ACHIEVING WATER BALANCE: “To understand the OUT = IN equation in an engineering context, we need to think in terms of a safety margin or factor and what that actually means in practice” added Ron Smith, Ministry of Sustainable Resource Management, when he elaborated on the science-based understanding behind the Water Balance Equation (April 2005)
NOTE TO READER:
The “Penticton Workshop” held as an adjunct to the BCWWA Annual Conference in April 2005 was the first regional event organized under the Convening for Action in British Columbia (CFA) umbrella, an element of the Water Sustainability Action Plan for British Columbia, released a year earlier in February 2004.
The workshop was titled “Demand Management Strategies – Achieving Water Balance” – A Workshop on Dealing with Uncertainty and Managing Risk.
This full-day technical transfer session connected the dots between water resource planning, climate variability and risk management; explored the tools and techniques available through demand-side management; and included a case study application to provide participants with ‘hands-on’ planning practice.
Moving Towards a Water Balance Way-of-Thinking
“In the era of the high speed computer, the current generation of water supply planners has for the most part lost sight of this guiding principle: the essence of sound engineering is observation and deduction. When practitioners wrap layers of pseudo-complexity around a core assumption that may be flawed, solutions to water supply needs can become convoluted and/or unsustainable,” stated Kim Stephens, Program Coordinator, Water Sustainability Action Plan for British Columbia.
“Through outreach and education, an Action Plan goal is to peel back those layers of pseudo-complexity and in so doing re-focus practitioners on basic water management principles and concepts, in particular the water balance way-of-thinking.”
TO LEARN MORE:
Download a copy of the workshop program: “Demand Management Strategies – Achieving Water Balance” – A Workshop on Dealing with Uncertainty and Managing Risk. Comprehensive in scope, the program identified what participants would learn from each program segment.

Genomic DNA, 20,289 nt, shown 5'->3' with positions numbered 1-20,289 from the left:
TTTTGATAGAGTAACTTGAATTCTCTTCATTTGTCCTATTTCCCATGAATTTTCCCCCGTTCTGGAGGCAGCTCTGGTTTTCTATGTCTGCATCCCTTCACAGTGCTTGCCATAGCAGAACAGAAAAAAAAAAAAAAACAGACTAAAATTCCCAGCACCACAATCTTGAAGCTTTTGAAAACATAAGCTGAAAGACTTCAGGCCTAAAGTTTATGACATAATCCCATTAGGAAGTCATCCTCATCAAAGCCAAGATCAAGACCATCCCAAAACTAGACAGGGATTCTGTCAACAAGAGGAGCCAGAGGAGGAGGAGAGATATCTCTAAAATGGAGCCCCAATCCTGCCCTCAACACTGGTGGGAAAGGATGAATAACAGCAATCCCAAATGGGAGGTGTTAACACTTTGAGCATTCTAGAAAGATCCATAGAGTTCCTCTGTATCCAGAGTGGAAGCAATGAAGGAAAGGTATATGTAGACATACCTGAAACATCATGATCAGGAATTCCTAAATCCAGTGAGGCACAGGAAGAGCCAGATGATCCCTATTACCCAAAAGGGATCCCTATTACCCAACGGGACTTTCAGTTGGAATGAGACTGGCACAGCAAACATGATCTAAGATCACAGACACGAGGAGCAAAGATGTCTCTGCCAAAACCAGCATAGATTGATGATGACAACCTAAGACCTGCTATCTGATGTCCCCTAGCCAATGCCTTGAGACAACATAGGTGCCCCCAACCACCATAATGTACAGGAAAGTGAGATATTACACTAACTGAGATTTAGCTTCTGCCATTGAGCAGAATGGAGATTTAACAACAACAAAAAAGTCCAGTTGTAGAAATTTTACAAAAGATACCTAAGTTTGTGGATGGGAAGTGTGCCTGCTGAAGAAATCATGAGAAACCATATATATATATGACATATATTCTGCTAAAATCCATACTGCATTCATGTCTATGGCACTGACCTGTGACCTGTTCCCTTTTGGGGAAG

Then read a report about the event: Report on Water OUT = Water IN Workshop.
Given the foregoing frame-of-reference, insight into the educational objectives in providing knowledge transfer at the Penticton Workshop is provided below.
The Water Balance
“Conventional water supply planning is typically based on a narrow understanding of engineering statistics without really understanding the role that climate variability plays,” noted Robert Hicks, a workshop presenter and a Senior Engineer with the Greater Vancouver Regional District.
“A core message is that the OUT = IN equation is variable on both sides. Something to think about is that in mathematics one cannot solve for two variables with a single equation. In other words, it is time for practitioners to go back to the basics and re-think how we approach water supply analysis and planning.”
Understanding Safety Factors
“To understand the OUT = IN equation in an engineering context, we need to think in terms of a safety margin or factor and what that actually means in practice” added Ron Smith, P.Eng., another workshop presenter and a Sustainable Resource Officer with the Province.
“In a nutshell, when the service population is small and the safety factor is large, climate variability may be inconsequential. As population and water demand grow, however, the safety factor shrinks.”
“Eventually we reach a condition of vulnerability where a small shift in the water balance can trigger a supply crisis. This has been the prevailing pattern for almost 20 years. We have effectively used up the safety factor because we have not understood climate variability.”
Choice of Language
“Given there is a need for change in the way we plan and manage water supply systems, a goal of the WSC is to facilitate a breakthrough in practitioner thinking similar to that which has recently been achieved in the practice of urban drainage,” observed Kim Stephens,
“In that case, changing the language from ‘stormwater management’ to ‘rainwater management’ has had a profound influence on how drainage engineers in particular view their world. This has opened their minds to doing things differently, so that the Natural Water Balance will be protected and/or restored, by implementing source control measures that reduce the annual volume of rainwater runoff (created as a result of land development).”
“Building on this successful precedent, the Action Plan objective is to accelerate the mind-shift that will see the water balance way-of-thinking move beyond rainwater management to embrace all components of the water cycle.”
“In British Columbia, school children learn about the hydrologic cycle in Grade Five. By high school they have forgotten about it. There is a parallel pattern in engineering education. The concept is re-taught in first year hydrology and then forgotten after graduation. These observations have provided an impetus for the Action Plan to champion OUT = IN as the way to re-focus water supply planners.”